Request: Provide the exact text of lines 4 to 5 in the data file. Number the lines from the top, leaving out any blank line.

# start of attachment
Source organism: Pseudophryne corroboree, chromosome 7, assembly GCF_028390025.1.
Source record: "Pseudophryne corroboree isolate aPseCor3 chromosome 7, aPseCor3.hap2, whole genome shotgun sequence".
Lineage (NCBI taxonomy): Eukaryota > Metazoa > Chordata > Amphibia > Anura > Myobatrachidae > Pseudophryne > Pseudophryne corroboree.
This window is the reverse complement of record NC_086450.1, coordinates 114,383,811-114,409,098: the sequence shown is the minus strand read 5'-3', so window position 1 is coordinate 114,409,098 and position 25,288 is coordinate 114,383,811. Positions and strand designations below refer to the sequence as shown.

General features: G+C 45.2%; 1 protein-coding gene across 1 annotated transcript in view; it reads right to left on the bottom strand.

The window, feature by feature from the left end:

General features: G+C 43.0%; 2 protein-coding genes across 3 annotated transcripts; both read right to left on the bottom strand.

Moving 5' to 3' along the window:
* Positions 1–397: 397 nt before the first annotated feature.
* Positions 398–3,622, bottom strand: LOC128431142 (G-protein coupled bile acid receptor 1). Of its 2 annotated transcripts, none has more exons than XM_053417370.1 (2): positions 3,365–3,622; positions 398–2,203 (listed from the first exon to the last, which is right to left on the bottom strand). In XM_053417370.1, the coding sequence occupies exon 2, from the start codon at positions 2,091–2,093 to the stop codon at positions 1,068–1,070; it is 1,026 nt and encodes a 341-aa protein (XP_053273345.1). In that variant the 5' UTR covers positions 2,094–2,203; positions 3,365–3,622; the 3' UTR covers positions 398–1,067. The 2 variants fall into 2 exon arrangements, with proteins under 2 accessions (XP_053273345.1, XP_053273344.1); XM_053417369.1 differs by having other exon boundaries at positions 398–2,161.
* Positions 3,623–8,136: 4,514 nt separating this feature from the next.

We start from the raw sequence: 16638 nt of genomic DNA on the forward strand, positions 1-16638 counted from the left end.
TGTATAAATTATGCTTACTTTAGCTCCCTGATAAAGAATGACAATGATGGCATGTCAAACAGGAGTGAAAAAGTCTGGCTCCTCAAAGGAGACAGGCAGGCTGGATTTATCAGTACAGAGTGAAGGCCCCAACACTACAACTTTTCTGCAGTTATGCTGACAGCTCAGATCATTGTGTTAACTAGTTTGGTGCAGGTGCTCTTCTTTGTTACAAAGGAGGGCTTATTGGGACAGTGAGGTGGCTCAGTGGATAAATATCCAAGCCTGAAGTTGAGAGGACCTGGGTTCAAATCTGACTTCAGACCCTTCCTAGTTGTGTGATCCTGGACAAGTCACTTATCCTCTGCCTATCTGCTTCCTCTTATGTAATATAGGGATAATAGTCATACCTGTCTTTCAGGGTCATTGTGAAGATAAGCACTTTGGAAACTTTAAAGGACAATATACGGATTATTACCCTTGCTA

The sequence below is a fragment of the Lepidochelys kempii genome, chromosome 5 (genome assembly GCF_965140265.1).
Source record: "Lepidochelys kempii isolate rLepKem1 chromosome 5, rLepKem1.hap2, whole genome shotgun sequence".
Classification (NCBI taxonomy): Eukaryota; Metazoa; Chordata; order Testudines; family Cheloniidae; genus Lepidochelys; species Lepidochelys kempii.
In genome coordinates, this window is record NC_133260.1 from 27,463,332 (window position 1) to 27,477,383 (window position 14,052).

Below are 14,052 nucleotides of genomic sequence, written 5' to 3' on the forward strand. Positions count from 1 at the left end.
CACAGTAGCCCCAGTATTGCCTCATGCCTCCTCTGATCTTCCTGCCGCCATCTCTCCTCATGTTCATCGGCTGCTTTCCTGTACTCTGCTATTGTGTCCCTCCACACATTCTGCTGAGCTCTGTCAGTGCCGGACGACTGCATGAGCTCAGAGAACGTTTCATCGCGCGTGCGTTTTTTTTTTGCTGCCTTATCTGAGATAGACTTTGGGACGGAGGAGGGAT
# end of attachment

This window is the reverse complement of record NC_086450.1, coordinates 114,383,811-114,409,098: the sequence shown is the minus strand read 5'-3', so window position 1 is coordinate 114,409,098 and position 25,288 is coordinate 114,383,811. Positions and strand designations below refer to the sequence as shown.

General features: G+C 45.2%; 1 protein-coding gene across 1 annotated transcript in view; it reads right to left on the bottom strand.